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Today, I look back at the US Open and explain how Bryson’s single-length wedges were as important to his win as his brute strength.
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Bryson DeChambeau is an absolute goof and a total genius. He plays single-length irons, watches movies to depress his mental reaction to stressful scenes, drinks protein shakes to gain 40 pounds, is messing with a 48-inch driver, uses lasers he believes could be against federal regulations…and is the US Open champion. At Winged Foot. By six.
DeChambeau was incredible on Sunday, overcoming a two-shot deficit to Matt Wolff to start the day by shooting a 3-under 67 that was the only under-par round of the day. He’s only the third US Open champion ever to win with the lone under-par final round in the field. His strategy is disregarding the tiny fairways worked, and he hit his outrageous lines well within a margin of error that worked for his game. There’s pretty much no course long enough or tight enough to stop him when he’s hitting irons, chipping and putting like he did at Winged Foot. The longer and tighter the course, the bigger Bryson’s edge.
So what can the USGA do? Long, firm, fast and narrow has been their thing, right? (With the noteworthy exception of Erin Hills in 2017 and Chambers Bay in 2015.) They need to keep firm and fast, but long and narrow are no longer deterrents with modern equipment and modern styles. Bombers have won 10 of the last 14 combined US Opens and PGA Championships, meaning the average hitter has a much harder time keeping up with their setup. Of course, length dominates on Tour, too. Giving the shorter players a chance means putting shorter clubs in their hands and challenging the bombers to score with wedges to nasty pins on firm, fast putting surfaces.
None of this can hold back a player who was as brilliant as DeChambeau was on Sunday at Winged Foot. Nor could it stop someone like Matt Wolff from shooting 65 on Saturday after hitting just two fairways. The reality is technology, athleticism and execution cannot be stopped with even an exacting setup. So now what?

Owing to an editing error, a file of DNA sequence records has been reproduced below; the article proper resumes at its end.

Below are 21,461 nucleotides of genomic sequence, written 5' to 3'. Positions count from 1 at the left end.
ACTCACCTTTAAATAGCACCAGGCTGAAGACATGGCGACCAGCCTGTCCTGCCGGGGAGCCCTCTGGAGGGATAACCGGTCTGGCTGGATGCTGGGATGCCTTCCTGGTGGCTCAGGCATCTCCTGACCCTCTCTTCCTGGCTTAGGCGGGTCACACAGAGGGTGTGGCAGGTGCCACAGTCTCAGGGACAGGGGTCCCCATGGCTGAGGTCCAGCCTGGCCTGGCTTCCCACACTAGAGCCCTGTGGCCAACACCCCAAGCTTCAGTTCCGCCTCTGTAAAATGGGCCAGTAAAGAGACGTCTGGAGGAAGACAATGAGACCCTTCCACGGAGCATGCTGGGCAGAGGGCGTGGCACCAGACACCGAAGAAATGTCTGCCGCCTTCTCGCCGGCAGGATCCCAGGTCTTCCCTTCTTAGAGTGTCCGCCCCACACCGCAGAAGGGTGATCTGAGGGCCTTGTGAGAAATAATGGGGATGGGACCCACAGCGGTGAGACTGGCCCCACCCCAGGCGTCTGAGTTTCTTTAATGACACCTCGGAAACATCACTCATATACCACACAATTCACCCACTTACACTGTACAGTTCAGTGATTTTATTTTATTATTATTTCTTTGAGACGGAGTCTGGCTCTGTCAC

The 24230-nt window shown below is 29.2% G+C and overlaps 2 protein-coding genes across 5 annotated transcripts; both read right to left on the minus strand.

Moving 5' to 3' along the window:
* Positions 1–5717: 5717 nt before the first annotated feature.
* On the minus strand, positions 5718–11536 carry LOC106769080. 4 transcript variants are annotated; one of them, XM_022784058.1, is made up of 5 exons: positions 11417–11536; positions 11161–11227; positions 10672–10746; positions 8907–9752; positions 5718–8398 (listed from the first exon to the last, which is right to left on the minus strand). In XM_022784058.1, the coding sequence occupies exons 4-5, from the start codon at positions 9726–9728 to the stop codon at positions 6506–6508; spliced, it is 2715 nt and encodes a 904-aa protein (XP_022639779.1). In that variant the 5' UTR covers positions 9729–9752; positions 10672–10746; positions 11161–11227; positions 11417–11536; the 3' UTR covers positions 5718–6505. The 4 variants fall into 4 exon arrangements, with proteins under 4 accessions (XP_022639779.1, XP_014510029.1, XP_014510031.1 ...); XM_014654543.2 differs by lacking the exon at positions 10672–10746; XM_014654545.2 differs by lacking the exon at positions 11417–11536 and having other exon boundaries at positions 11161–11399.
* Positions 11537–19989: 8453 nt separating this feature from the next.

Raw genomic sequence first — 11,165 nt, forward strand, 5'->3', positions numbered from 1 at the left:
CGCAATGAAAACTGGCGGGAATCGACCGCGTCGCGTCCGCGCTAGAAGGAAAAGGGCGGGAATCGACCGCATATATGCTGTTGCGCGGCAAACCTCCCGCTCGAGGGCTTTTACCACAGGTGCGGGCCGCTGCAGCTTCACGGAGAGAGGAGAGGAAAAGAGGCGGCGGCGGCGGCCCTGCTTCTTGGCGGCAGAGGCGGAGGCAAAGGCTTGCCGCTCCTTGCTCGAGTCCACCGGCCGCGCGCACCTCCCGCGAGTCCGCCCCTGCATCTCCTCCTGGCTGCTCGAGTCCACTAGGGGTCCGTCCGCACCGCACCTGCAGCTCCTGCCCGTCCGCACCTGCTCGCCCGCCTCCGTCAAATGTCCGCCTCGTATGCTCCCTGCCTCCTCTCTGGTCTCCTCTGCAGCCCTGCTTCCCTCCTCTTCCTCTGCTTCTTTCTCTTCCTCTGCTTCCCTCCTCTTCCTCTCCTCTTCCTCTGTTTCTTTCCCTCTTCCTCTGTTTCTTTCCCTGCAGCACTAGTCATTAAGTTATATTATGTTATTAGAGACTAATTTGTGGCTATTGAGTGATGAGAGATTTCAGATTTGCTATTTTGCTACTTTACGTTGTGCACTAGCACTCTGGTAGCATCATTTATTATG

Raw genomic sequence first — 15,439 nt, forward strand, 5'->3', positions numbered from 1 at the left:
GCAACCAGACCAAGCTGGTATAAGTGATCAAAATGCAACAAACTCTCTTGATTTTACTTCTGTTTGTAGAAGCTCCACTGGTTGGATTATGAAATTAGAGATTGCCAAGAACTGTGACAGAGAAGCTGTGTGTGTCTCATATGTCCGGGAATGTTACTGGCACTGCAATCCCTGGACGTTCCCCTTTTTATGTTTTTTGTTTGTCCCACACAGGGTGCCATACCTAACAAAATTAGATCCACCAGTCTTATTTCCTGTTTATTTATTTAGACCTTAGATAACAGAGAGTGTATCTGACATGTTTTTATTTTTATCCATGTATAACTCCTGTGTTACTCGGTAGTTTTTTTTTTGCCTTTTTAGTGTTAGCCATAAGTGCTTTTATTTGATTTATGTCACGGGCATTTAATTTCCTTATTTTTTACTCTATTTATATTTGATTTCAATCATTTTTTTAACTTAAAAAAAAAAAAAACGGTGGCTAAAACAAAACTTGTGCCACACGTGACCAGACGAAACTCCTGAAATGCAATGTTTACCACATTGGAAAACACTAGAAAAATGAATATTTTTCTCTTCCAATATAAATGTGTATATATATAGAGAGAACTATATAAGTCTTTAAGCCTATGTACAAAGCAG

Bryson’s wedges were the difference
I’m convinced Bryson decided to gain all this weight and all of this speed to avoid hitting irons. He’s not the most reliable iron player, but it doesn’t take three-syllable words or a Ph.D. to realize that hitting a wedge into every hole, regardless of lie, is going to be a huge advantage.
Even when Bryson isn’t playing particularly well, he is taking bogey out of the equation provided he keeps his drive on the planet. Hand him a wedge and let him hit the green. Repeat. Give him shorter irons into long par 3s. Repeat. It’s a pretty simple idea, executed brilliantly.
However, I hadn’t really thought about the impact of single-length wedges on his strategy until this week. They’re 37.5 inches long, like a 7-iron or 6-iron, allowing him to generate more speed compared to 35.5-inch wedge. He can swing stronger and get through the rough easier, allowing him to still hit the ball higher and land pretty softly.
I played a round of golf about two years ago with single-length wedges instead of my standard wedges. It took some time to get used to the change, but it’s a pretty brilliant way to tighten gaps with wedges while simultaneously building more power with the short clubs.
You gotta check out…
Kudos to the USGA: The USGA did a really great job with Winged Foot and the Open. I know there were disappointed viewers because the West Course wasn’t at full strength for the entire field from the start, but in the end, there was just one guy under par. Now, par is a contrived thing, and the course rated at nearly 78, but they delivered on a fair setup that showed off the strengths of one of the best challenges in championship golf.
Jim Furyk is 2-for-2: Jim Furyk has played in two PGA Tour Champions events, and now he has two wins. He won the Pure Insurance Championship on Sunday at Pebble Beach, beating Senior Players champion Jerry Kelly in a playoff. Furyk is plenty long enough on shorter PGA Tour Champions setups, and his iron play sets him up with a lot of scoring chances in a 54-hole shootout. If Phil hasn’t seen the light on these ATM events, Furyk sure has.[/s2If]